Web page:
I wasn't expecting a phone call from Sean, my 28-year-old son, on a Saturday night three weeks before Christmas. We chat on the phone plenty but just not on Saturday nights. Coincidentally, I was celebrating the launch of my website with a small group of female friends when he caught me off guard saying, "I proposed to her on a street car in New Orleans and she said yes." Lucia and Sean had been dating for about two years, and Sean had recently shared with me that he felt sure he had met his match. This was the beginning of a year filled with joy and anticipation.
To say my son is romantic and sentimental is putting it mildly. Every birthday since he reached adulthood, I've been the lucky recipient of a bouquet of my favorite flowers in a real vase. But what I realized recently is we've spent a lot of time chatting about love. While I was launching a website and writing a book about restoring faith in love post-divorce, my insightful firstborn was soaking it all in -- even reading some of my blogs and posting them on his Facebook page.
Just a couple of weeks ago, I was blessed to witness my son and his new bride exchange vows at a scenic overlook by the Hudson River. Sean and Lucia were both raised in divorced homes. As they stood in front of their family and friends and read their personally written vows, promising to love and cherish one another forever, I was overcome with emotion. I felt so proud that I had a raised a man who was so willing to put his heart on the line and pledge to love this woman forever.
What was most striking about the ceremony is that despite being raised in fractured homes, Sean and his new wife radiated hope and confidence. As I greeted family and friends at the cocktail hour, it occurred to me that nearly every person in attendance at the wedding had been affected by divorce somehow. They had either been divorced themselves, grown up in a divorced home, or been impacted by divorce in some other personal way. And yet they were all here, imparting words of wisdom, toasting the bride and groom, and projecting optimism for the new life these two were just about to start.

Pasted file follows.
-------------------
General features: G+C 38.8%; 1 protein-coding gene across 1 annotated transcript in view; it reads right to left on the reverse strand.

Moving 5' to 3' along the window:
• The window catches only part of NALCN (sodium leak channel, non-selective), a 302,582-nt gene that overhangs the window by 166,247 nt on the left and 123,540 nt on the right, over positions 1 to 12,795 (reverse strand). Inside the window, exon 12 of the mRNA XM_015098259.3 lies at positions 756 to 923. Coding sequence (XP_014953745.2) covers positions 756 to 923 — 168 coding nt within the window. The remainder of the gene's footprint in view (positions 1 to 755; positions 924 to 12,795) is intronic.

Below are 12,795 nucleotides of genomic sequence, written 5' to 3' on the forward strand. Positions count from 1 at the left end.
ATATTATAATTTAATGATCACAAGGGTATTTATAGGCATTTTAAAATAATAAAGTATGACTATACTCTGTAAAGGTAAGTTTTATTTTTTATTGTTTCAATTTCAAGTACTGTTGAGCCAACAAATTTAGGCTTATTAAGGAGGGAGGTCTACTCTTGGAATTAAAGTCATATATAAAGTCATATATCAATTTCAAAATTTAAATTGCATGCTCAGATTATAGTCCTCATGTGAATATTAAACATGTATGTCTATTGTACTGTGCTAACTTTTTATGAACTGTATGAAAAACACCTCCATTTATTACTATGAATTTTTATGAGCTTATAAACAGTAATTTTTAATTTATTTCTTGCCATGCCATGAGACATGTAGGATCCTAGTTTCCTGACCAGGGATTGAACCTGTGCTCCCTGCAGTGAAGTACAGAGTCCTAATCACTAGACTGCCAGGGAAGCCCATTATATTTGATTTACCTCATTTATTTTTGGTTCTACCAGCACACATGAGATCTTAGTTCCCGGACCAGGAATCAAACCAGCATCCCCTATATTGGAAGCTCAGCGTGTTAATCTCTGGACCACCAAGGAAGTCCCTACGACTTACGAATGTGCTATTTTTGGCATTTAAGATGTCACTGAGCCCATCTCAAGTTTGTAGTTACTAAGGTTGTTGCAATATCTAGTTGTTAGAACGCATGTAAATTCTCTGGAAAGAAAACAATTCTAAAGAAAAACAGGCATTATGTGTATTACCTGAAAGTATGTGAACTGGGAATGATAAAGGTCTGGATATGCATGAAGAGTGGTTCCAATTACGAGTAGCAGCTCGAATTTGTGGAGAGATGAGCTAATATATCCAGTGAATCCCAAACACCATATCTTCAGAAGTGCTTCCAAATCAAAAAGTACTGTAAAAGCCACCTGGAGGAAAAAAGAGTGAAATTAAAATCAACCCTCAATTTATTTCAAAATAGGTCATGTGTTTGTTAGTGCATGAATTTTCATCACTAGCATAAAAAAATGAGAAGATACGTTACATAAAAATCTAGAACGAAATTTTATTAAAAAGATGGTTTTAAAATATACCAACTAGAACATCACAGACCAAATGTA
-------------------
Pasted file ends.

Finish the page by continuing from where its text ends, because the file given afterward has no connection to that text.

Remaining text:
My son is an incredibly confident person. He has been since birth. He's always had a lot of friends, done well academically, and most importantly, he's been comfortable taking risks with his life. Moving across the country for his career and proposing to Lucia are prime examples. He's also had the advantage of having two parents who strived to keep his best interests at heart. Although he lived between his dad's house and mine, it did not deter him from feeling loved unconditionally.
Sean's been fortunate enough to have kept most of his friends since elementary school. I've been lucky enough to see them grow up and watch the kind of adults they've become. One of his friends, who also grew up in a divorced home, cornered me outside of the ladies' room during the reception, looking for advice about moving in with her boyfriend. All around me were young people taking a chance on love, determined to keep a positive outlook on the future.
Even though children of divorce learn the hard way that marriage isn't a sure thing, they might also learn to take their time to pick a partner and acquire a healthy respect for commitment. Rather than taking on a pessimistic view of marriage, they might embrace the silver lining inherent in experiencing their parents' breakup. They use it as an opportunity to make good decisions in picking a romantic partner and are better prepared to make a permanent commitment.
I've asked myself why my son has faith in marriage, and there's no easy answer to this question. The truth about any relationship is that there are no guarantees, but you make a choice day in and day out to see things through. Growing up in a divorced home, I know that my son witnessed the breakup of my marriage, but he is sure enough in himself to believe that my fate does not need to be his fate. He has made a choice to live a life of intention and purpose, and has decided that he doesn't need to be defined by his past.